Error during command authentication.

Error - unable to initiate communication with LISTSERV (errno=10061, phase=CONNECT, target= The server is probably not started. JISCMail - BRITARCH Archives



From Guardian Online:

Archaeological dig unearths Roman army treasures

Martin Wainwright
Thursday April 26, 2001
The Guardian

A workshop which may have produced armoury for cavalry escorts of the Roman
emperor Hadrian has been unearthed by archaeologists in the most significant
find for 50 years from Britain's Roman period.
Weapons, siege equipment and some of the best-preserved armour ever
discovered from the days of the legions are among hundreds of finds which
will go on public display next year. Waterlogged ground on the site of the
dig - by the main east-west street in Roman Carlisle - contained preserved
leather bindings and complex iron scales joined by bronze wire which are
thought to have protected cavalrymen's shoulders.

"We believe this is a unique discovery from anywhere in the Roman world,"
said Thom Richardson, keeper of Oriental and European armour at the Royal
Armouries. "It has the potential to solve the puzzle of how such armour
worked," he said.

The scale of the finds, which also include extremely rare sets of armour for
arms and legs, was revealed when clods of rock-like, congealed mud and metal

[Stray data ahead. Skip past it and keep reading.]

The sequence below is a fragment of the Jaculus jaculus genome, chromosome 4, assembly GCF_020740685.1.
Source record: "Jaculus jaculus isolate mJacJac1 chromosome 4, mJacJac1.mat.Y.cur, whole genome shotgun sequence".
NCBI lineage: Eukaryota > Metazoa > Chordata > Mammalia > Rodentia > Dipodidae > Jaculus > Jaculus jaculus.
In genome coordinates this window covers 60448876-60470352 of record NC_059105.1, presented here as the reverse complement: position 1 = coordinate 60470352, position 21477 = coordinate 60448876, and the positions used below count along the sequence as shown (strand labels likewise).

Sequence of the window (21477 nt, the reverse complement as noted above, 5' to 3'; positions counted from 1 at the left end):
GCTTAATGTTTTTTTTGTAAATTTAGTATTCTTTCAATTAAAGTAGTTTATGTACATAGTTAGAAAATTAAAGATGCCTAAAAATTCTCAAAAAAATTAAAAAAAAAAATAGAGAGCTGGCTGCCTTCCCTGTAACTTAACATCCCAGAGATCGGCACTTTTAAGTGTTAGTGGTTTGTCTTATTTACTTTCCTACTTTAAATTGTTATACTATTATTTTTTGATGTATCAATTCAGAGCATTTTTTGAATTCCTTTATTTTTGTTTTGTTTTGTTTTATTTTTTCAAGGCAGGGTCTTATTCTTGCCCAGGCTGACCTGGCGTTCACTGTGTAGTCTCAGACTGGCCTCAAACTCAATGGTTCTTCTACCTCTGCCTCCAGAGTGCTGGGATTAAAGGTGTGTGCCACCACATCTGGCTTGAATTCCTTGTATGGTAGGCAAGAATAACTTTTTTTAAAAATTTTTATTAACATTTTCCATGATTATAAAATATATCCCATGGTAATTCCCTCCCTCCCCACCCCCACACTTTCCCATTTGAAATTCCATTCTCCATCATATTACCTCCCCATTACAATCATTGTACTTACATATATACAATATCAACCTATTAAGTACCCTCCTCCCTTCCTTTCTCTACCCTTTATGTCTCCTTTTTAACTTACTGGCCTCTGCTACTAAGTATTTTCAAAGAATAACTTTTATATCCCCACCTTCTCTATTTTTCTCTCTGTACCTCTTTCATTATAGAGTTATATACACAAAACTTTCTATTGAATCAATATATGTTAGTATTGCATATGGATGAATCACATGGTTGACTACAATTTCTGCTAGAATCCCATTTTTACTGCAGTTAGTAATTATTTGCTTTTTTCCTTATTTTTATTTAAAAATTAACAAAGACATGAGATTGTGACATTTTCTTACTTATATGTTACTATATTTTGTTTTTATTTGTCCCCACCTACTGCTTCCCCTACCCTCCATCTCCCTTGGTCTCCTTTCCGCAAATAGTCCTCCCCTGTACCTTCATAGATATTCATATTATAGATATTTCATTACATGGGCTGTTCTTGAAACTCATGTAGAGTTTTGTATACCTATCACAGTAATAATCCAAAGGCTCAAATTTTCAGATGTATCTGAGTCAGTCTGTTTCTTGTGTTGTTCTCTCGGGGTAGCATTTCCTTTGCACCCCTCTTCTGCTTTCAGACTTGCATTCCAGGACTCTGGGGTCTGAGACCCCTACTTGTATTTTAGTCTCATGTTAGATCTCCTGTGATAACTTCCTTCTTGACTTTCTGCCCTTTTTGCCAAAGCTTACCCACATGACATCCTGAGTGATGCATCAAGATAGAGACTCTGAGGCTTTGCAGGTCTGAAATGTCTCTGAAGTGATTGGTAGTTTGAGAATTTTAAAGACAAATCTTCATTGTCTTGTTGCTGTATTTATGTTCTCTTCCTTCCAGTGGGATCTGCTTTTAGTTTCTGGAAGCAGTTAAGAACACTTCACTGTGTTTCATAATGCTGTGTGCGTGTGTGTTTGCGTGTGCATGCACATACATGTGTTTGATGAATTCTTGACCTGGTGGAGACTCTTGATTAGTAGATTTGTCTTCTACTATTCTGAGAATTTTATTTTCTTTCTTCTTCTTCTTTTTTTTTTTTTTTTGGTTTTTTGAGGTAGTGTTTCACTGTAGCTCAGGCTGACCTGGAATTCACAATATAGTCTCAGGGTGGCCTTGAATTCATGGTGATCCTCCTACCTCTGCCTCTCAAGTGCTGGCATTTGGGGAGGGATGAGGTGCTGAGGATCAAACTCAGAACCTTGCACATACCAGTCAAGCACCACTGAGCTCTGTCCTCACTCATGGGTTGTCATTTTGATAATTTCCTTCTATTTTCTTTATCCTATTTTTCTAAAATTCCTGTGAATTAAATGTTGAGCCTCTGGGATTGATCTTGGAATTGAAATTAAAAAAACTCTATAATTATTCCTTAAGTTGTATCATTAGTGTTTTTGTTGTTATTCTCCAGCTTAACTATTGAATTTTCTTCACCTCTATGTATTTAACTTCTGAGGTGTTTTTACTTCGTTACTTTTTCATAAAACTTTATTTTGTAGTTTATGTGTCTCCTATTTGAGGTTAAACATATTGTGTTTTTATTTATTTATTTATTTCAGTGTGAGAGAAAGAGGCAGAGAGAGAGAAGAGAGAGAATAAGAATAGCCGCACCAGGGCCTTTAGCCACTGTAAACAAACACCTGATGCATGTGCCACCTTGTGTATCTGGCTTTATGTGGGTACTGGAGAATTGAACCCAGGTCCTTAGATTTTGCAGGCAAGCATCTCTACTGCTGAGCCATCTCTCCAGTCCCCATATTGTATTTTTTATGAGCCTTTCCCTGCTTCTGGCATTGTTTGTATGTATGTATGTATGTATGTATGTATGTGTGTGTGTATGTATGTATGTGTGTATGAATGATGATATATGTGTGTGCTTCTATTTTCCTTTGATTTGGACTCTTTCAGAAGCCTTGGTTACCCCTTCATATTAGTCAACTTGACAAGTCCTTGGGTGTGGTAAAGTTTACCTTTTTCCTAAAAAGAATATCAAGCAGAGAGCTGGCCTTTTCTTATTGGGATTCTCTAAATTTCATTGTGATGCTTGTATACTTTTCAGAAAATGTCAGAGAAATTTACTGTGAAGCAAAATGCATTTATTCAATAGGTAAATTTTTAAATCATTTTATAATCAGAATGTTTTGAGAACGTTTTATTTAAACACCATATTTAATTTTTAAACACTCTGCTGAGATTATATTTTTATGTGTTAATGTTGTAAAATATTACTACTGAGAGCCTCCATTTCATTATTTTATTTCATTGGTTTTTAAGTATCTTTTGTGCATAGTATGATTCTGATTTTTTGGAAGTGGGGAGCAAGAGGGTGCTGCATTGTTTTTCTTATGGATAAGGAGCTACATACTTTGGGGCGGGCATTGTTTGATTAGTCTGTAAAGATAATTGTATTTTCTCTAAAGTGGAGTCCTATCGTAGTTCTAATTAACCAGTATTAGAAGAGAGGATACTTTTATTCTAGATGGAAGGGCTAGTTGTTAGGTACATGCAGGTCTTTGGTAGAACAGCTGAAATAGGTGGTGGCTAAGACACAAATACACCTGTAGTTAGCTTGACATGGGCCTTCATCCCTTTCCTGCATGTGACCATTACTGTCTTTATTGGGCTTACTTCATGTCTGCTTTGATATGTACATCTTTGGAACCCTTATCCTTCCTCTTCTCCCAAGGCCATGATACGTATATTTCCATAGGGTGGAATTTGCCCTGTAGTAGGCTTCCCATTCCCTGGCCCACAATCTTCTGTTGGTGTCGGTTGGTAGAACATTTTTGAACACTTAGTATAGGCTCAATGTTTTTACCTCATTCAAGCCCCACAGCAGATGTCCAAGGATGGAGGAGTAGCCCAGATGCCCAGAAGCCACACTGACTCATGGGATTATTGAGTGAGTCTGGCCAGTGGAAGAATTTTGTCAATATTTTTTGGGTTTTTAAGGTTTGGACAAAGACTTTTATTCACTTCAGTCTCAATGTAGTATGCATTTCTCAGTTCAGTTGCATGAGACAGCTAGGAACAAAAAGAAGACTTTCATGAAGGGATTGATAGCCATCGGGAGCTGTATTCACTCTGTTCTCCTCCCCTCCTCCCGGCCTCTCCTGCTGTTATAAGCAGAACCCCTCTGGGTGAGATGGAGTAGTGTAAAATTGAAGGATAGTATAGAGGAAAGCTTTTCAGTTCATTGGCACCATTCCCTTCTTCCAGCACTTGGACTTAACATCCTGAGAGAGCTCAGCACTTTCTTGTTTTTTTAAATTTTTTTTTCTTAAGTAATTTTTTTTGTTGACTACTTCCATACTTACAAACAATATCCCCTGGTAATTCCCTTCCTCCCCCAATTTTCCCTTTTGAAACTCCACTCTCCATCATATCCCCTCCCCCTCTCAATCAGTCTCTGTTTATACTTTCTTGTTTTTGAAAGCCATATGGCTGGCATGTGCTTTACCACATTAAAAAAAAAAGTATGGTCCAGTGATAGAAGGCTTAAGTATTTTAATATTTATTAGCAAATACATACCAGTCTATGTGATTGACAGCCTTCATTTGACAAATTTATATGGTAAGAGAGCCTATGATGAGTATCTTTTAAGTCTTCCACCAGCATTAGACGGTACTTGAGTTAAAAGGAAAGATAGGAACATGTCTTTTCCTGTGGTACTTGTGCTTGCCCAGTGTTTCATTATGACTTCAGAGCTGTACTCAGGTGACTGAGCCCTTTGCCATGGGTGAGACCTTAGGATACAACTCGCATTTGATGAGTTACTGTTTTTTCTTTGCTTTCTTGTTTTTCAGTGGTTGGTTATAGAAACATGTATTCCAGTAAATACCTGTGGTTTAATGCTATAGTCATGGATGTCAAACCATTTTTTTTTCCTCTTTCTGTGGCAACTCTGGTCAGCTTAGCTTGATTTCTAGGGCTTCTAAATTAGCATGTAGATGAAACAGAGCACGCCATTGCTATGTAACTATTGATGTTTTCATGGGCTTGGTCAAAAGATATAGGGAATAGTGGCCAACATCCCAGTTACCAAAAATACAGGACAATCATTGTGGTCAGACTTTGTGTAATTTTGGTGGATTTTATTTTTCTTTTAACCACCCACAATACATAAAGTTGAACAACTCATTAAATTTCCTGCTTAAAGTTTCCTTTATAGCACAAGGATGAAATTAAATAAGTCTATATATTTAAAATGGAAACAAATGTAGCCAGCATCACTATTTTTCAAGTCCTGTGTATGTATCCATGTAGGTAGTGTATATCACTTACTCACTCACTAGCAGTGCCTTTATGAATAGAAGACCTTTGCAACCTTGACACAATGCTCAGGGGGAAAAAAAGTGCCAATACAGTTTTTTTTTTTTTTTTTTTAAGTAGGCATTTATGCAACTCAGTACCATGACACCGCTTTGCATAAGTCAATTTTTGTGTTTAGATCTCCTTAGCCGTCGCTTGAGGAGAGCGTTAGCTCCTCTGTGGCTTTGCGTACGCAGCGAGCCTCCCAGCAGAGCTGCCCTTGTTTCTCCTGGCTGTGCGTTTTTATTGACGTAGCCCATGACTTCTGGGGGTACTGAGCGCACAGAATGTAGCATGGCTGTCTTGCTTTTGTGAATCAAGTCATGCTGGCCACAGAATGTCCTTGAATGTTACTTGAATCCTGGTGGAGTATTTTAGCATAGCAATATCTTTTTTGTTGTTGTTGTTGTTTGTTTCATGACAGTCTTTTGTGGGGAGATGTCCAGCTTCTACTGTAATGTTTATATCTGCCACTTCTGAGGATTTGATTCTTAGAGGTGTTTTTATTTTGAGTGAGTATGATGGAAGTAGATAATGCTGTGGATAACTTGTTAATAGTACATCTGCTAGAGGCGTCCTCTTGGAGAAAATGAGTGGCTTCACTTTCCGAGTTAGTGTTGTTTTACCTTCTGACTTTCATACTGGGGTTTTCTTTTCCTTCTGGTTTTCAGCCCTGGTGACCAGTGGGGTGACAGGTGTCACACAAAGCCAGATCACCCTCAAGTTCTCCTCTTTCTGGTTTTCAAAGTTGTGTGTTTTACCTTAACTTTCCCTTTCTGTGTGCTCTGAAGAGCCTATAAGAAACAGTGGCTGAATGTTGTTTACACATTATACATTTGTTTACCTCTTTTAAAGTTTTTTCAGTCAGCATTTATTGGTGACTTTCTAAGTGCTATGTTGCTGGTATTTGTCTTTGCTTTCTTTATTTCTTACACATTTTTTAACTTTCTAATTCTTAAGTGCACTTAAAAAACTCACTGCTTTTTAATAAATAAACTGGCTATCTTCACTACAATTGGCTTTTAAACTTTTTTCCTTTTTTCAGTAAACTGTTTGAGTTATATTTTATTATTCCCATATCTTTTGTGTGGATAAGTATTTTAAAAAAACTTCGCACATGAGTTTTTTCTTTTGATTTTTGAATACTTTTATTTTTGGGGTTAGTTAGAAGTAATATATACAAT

were taken for x-ray checks at the armouries in Leeds.

To the delight of the dig team, scans revealed the ghostly shape of the
armour sections, plus brighter twists of wire, hidden inside. "Basically,
they look like lumps of gunk at the moment, but we should have something
really spectacular to show the world when conservation is finished," said Mr
Richardson. Specialists will chip delicately away at the metal's mud casing,
salvaging leather components as the work is carried out.

The finds, discovered during a rescue dig on the site of Carlisle's new
Millennium Gallery by the former Roman fort of Luguvallium, are thought to
be rejects and scrap which accumulated under the armourers' workbenches.

Mr Richardson said: "It looks as though we've got years of the sort of stuff
engineers and craftsmen put to one side or throw away - bits of this and
that which all help to build our picture of how the Roman army was

Mike McCarthy, head of Carlisle Archaeology (a commercial offshoot of
Bradford university, which carried out the dig) said: "It's been a wonderful
discovery, one of the most important yet from Roman Britain. The hundreds of
different items are going to give us a fascinating insight."

The discovery is the biggest since large scale excavations in Corbridge in
Northumberland, where material unearthed in 1964 changed historians' views
of the Roman defensive system.

-----Original Message-----
From: Malcolm Watkins [mailto:[log in to unmask]]
Sent: 26 April 2001 12:11
To: [log in to unmask]
Subject: Roman Armour Find

Can anyone provide more info on the find of armour from Carlisle which was
briefly described on Today this morning? Sounds very exciting and worth
seeing some pictures.